WASHINGTON, D.C. – Today, Congressional Western Caucus Chairman Paul A. Gosar D.D.S. (AZ-04), Chairman Emeritus Steve Pearce (NM-02) and Western Caucus members Rep. Kurt Schrader (OR-05), Rep. Doug LaMalfa (CA-01), GOP Conference Chair Cathy McMorris Rodgers (WA-05), Rep. Doug Lamborn (CO-05) and Rep. Mike Johnson (LA-04) released the following statements after the U.S. House of Representatives voted to pass H.R. 1873, the Electricity Reliability and Forest Protection Act, sponsored by Reps. LaMalfa and Schrader, by a bipartisan vote of 300-118:
“This bill is common sense, plain and simple and I thank my colleagues for leading the charge on this important issue. Maintaining healthy and well-managed rights-of-way is important for many reasons, not the least of which are the safety of our communities and reliable electricity delivery. Rolling the dice on forest safety is not just unwise, it’s flat out irresponsible” said Chairman Gosar. “Unfortunately, inconsistent and unpredictable viewpoints between federal land managers at the Departments of Interior and Agriculture have prevented co-ops from ensuring safety along the corridors, putting many at risk. I am pleased to see this bill passed by the House today and encourage the Senate to quickly do the same.”
“Our bill ensures a safe and secure electric grid for our homes and communities, curbing the potential for blackouts or forest fires,” said Congressman Schrader. “Utility companies will now have a streamlined and consistent process for being able to fulfill their mandated responsibility to keep our communities safe, removing hazardous trees and vegetation before they create costly and deadly damage. Creating this streamlined process will save everyone money, and frankly a lot of heartache. Our bill is a great example of the bipartisan work this Congress can achieve for our neighbors at home when we put common sense ahead of politics and work together.”
This bill specifically addresses electricity rights-of-way (ROW) on lands managed by the U.S. Forest Service (Forest Service) and Bureau of Land Management (BLM). The Forest Service manages 155 National Forests and 20 National Grasslands that comprise 192 million acres of land across the United States. On that estate, there are more than 3,000 authorized electric transmission and distribution facilities accounting for nearly 18,000 miles of electric ROWs. Similarly, BLM land amounts to 245 million acres, including over 71,613 miles of electrical transmission and distribution lines with over 15,000 authorizations for electric transmission and distribution facilities. Electricity ratepayers pay for the costs of operating, maintaining and repairing the electricity lines on the ROWs.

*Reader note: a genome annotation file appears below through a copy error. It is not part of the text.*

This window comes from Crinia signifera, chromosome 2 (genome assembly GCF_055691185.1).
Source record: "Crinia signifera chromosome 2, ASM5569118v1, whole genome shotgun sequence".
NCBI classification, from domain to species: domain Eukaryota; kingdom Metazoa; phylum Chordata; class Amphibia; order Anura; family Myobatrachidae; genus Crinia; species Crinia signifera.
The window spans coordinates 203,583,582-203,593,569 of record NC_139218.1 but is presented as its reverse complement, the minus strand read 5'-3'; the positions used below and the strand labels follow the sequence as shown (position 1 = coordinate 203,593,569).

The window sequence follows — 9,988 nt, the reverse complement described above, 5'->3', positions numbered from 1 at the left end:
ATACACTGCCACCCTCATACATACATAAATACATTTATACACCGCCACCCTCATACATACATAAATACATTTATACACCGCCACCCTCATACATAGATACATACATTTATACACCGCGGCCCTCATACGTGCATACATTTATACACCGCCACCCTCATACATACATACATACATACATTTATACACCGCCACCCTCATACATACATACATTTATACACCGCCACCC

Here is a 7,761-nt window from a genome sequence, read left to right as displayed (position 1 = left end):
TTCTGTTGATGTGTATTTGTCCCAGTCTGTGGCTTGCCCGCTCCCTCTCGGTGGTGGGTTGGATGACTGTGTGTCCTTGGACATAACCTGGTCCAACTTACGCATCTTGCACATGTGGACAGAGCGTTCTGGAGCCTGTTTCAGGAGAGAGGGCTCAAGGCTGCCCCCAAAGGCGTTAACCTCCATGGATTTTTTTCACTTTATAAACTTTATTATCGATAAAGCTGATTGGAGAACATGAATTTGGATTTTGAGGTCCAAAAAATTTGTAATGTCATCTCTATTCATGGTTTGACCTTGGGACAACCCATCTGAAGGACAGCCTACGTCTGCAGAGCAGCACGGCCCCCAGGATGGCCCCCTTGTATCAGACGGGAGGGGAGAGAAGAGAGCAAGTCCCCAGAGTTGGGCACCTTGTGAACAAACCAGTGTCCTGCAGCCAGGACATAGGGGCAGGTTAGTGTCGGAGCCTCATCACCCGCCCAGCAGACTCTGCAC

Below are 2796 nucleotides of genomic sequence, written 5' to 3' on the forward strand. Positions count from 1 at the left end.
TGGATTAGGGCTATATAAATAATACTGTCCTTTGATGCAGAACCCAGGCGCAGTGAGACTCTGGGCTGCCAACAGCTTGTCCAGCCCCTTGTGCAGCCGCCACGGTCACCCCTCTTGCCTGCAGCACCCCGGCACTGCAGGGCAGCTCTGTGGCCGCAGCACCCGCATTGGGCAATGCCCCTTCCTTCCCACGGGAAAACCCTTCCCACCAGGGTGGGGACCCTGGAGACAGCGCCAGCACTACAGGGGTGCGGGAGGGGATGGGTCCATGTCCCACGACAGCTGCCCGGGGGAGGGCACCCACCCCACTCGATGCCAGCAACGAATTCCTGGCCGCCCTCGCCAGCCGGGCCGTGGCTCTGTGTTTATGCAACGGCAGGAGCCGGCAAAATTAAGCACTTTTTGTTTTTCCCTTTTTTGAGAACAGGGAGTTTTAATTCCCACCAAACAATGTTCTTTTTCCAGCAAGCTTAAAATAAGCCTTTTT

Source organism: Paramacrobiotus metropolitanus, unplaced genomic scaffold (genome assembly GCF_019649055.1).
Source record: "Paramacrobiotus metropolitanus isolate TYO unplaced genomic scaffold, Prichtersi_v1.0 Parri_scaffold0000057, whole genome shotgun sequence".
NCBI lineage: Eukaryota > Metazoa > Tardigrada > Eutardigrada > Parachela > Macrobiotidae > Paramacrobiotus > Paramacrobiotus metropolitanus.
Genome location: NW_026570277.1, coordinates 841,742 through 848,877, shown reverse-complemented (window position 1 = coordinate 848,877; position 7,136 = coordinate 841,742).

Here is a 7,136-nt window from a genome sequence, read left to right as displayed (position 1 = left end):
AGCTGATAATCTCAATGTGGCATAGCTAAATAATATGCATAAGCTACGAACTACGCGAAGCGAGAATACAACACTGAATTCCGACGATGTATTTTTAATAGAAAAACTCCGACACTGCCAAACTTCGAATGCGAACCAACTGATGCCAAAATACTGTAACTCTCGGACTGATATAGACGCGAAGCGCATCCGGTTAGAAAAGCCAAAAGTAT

Electric utilities must seek permission and approval from the appropriate federal land management agency (Forest Service or BLM) for their proposed vegetative management plan. These proposals are subject to review under the National Environmental Policy Act of 1969 (NEPA) to ensure that the provisions in these proposals comply with federal environmental laws. Although ROW corridors comprise a small fraction of all federal land, the impacts of mismanagement can be significant and catastrophic if a fire spreads to the surrounding land.
“Federal agencies responsible for approving access to electric transmission or distribution facilities located on lands within the United States shall, in accordance with applicable law, expedite any Federal agency approvals that are necessary to allow the owners or operators of such facilities to comply with any reliability standard, approved by the Commission under section 215 of the Federal Power Act, that pertains to vegetation management, electric service restoration, or resolution of situations that imminently endanger the reliability or safety of the facilities.”
These delays, inconsistencies and redundancies can cause significant financial issues for utilities. Not only must these utilities manage the vegetation that exists within the ROW, but, under current law, they are also threatened with liability for any fires on federal lands that are caused by trees that are within or near the ROW. Unfortunately, denied requests to remove or prune hazardous or high-risk trees in some cases have directly resulted in fires.
H.R. 1873 lifts the onus of liability from electric utilities if the federal government failed to permit the utility to manage the vegetation on or adjacent to the ROW. Specifically, an electric utility may prune or remove a hazardous tree that has either made contact or is imminently in danger of making contact with a power line and must notify either the Secretary of the Interior or the Secretary of Agriculture within 24 hours. Further, should the utility be prevented from implementing an approved management plan on or adjacent to federal lands, or if one of the Secretaries prevents them from removing a tree that has been identified as a hazard or is in imminent danger of becoming one, they shall not be held liable for any resulting wildfire damage and loss or injury.